If the legislators take their task to protect public health seriously, European studies that evaluate the risk potential of pure cannabis consumed in various forms (smoking, vaporizing, edibles) have to be undertaken. These studies should take the international state of research into account, focusing on safer ways of consuming.
Michael Knodt is Leafly’s Germany correspondent.
A Strange Blend: Why Are Europeans Mixing Cannabis and Tobacco? This article was originally published on Leafly. Cannabis doesn’t carry the sort of health hazards tobacco does, a majority
Cannabis isn’t the health problem – the tobacco people mix with it is
Lecturer in Mental Health, University of York
Founder of the Global Drug Survey and Senior Lecturer, King’s College London
Ian Hamilton is affiliated with Alcohol Research UK.
Adam Winstock is founder and managing director of Global Drug Survey, an independently funded research hub. He is also a Consultant Psychiatrist and Addiction Medicine Specialist.
King’s College London and University of York provide funding as members of The Conversation UK.
The Conversation UK receives funding from these organisations
Europe may seem like an increasingly divided continent, but there is one thing that unites its people: an obsession with using tobacco to smoke cannabis. Up to 90% of European cannabis users smoke it with tobacco, according to the latest Global Drug Survey. By comparison, only 8% of Americans smoke cannabis this way.
Cannabis is illegal in many European countries – and it has known harms, but the reality is that many people use the drug anyway. Consequently, policy needs to reflect this reality.
For many Europeans, cannabis is a gateway drug to tobacco as many people are first exposed to tobacco when they smoke their first joint, a phenomenon referred to as the reverse gateway effect.
Smoking (combusting) anything is bad for your lungs. Smoking changes the properties of a substance, often forming toxic and carcinogenic compounds. For cannabis this includes brain changes that are thought to impair cognitive functioning, particularly in adolescents. And the harmful effects of smoking tobacco are well known. More than 8m people die each year as a result of smoking tobacco – mostly from cancer and cardiovascular disease.
But you don’t have to smoke cannabis with tobacco to enjoy the benefits. Alternatives to smoking cannabis include eating it – sometimes referred to as edibles – and inhaling via a vaporiser, pipe or bong.
Global Drug Survey
Joints are not the only way
Countries such as the US and Canada have a cultural disdain for combining tobacco with cannabis. Sweeping regulatory reforms, commercialism and a diversity of concentrated cannabis products have lent themselves to a gradual move to vaping.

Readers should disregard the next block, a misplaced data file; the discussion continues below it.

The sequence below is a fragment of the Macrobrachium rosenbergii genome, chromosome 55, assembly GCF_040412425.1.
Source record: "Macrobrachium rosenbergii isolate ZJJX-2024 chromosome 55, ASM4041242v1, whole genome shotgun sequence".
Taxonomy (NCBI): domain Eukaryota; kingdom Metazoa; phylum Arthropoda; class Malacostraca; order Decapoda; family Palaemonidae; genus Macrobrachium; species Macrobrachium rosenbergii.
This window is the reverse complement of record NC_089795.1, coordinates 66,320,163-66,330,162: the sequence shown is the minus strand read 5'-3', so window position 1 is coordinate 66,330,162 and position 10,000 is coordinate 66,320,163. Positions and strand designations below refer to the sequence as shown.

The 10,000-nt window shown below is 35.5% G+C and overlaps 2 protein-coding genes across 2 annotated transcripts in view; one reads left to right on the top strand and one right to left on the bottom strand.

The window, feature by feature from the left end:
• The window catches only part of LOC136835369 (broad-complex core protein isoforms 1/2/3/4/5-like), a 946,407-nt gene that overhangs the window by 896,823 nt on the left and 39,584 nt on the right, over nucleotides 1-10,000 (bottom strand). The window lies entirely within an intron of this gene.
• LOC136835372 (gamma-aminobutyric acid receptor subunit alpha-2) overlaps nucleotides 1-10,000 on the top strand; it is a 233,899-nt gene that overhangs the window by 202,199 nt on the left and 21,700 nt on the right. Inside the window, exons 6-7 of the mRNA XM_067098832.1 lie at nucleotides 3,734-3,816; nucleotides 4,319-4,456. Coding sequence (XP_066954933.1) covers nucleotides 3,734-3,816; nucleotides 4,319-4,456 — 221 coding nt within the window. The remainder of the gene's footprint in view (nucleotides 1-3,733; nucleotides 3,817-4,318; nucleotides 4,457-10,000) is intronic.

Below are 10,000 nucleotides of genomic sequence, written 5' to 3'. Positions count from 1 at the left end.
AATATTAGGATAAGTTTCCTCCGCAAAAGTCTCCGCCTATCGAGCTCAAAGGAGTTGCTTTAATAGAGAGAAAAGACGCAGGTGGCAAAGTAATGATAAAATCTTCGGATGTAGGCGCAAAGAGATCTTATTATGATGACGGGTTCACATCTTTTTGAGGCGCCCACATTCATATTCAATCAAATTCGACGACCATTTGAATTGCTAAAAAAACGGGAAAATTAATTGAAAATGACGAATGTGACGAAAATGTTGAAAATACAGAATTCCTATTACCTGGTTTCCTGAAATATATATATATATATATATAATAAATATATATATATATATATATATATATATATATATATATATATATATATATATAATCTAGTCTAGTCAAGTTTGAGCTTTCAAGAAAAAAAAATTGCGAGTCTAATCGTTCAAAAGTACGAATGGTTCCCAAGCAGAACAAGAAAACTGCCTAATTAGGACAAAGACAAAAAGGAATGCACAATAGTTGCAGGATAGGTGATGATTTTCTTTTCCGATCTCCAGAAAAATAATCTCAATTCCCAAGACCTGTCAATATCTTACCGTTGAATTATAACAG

There is now sufficient evidence to promote vaping as an healthier alternative method for cannabis. Vaping devices contain an element that heats the cannabis (bud or oil) to a temperature that turns the active ingredients, THC (tetrahydrocannabinol) and CBD (cannabidiol), into a vapour, but without burning it. Smokers need to take smaller and fewer hits to get the high than joint smokers.
Global Drug Survey
In countries where smoking joints is the norm, we need to focus on harnessing the success of anti-tobacco smoking campaigns to help people who like smoking cannabis to do so without tobacco.
Framing drug use as a health issue, rather than a criminal justice issue, is key. Apart from the moral arguments supporting such a shift there are clear economic gains. In the UK, research commissioned by the Liberal Democrats shows that it costs the taxpayer £2,256 for the police to deal with each case of cannabis use. An estimated £67m – spent treating tobacco-related health problems – could also be saved if the next generation of tokers grows up tobacco free.
Legalisation may not cut tobacco use
Before people start calling for law reform, legalising cannabis won’t necessarily be the solution to the issue either. The Netherlands has one of the highest rates of smoking with tobacco in the world, despite a more tolerant approach to drug use.
Changing cultural consumption norms of any substance is difficult. Many people in the UK still binge drink despite not having to be out of the pub at 11pm. Change requires governments to respect the choices individuals make. People who smoke cannabis should be offered practical advice on how to get high without smoking tobacco, rather than be legislated against. The government might also want to consider repealing the law that bans the sale of dry herb vaporisers. Changing norms may take a while, but this would be a good start.
Governments have a duty to protect people. Denying or ignoring the health risks this group face helps no one.
European tokers are still smoking cannabis mixed with tobacco while Americans have shifted to vaping. It's time for Europe to catch up.